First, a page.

Next after this came the era of mind, brain, thought, either as cunning or as the higher intelligence, not displacing muscle, but dominating it. Man has ever developed his mental capacity. Although the weakest of all the animals almost on the face of the earth, he was able to outwit — that is, to translate the word, to outknow— other animals, and so to become king of the world. I do not mean to say, and, of course, you will not understand me as meaning to say, that one of these conditions lasts for a certain period of time, and then is entirely displaced by one of the others. I simply wish to indicate the steps of progress; for the lower step remains intact, when you have climbed upon the next one.

Beyond the physical then came the mental; and beyond the mental the world has gradually climbed through sympathy into conscience and into the recognition of right and wrong, and the conviction that the right, because it was right,

ought to be king. And now after generations, in spite of all the evil that there is in the world, in spite of all the pessimistic wailing of the modern time the moral ideal is the mightiest force on the face of the earth. I believe, however, that another step is coming, that we can already see dim outlines of it, that we may already find some whose feet are placed upon it, so that their heads are up in the higher air.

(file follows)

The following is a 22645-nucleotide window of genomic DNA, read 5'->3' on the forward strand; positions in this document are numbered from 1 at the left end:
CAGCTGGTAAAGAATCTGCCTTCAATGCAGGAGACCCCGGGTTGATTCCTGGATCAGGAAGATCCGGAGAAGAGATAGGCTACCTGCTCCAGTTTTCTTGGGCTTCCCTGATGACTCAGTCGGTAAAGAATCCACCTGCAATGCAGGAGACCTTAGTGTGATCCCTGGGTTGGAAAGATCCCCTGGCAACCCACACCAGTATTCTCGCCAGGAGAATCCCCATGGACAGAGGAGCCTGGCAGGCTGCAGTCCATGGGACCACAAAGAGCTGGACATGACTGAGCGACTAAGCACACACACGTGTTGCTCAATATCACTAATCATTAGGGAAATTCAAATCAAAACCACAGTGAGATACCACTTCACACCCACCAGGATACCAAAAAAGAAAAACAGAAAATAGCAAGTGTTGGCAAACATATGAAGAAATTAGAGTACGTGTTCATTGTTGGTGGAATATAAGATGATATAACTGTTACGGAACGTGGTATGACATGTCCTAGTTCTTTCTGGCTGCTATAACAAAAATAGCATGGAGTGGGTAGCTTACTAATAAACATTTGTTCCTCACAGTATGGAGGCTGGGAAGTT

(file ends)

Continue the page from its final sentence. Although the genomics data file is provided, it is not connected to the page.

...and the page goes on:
I believe the next great era of human progress is to be called properly the spiritual, the recognition of the spiritual identity of man with God, the life in the spirit. When we have reached this, it will be something higher than a sense of ought and the law of duty. This, by and by, will be gradually outgrown and left behind; for that man is not the highest type of man who figures a certain course of conduct out, and says, "I ought to do it, and therefore I will!" That implies conflict between another tendency in his nature which would lead him the other way. The highest type of man is the one who loves the right, so that the sense of ought ceases to be necessary. If a man lives in God, in the spirit, in such a way that he instinctively chooses the good, he has risen out of the range of mere conscience, he has left that below and behind.

There are two lines - two parallel lines, perhaps, we may say of human ascent. One traces man's gradual conquest over his conditions: the other traces man's gradual conquest over himself. I do not mean that one of these courses is run, and then the other taken up and followed after that is complete. They are parallel lines; and the incidents and activities of the one constantly act and react on the other. And yet, for clearness of thought, it will be necessary to trace, at some little length, the external lines of ascent, and then to go on to the consideration of the growth of man in controlling his own nature.

Let us, then, begin in the far-off time, and note some of the principal steps that man has taken as he has climbed up into kingship of his conditions, as he has learned to control the forces of this external world.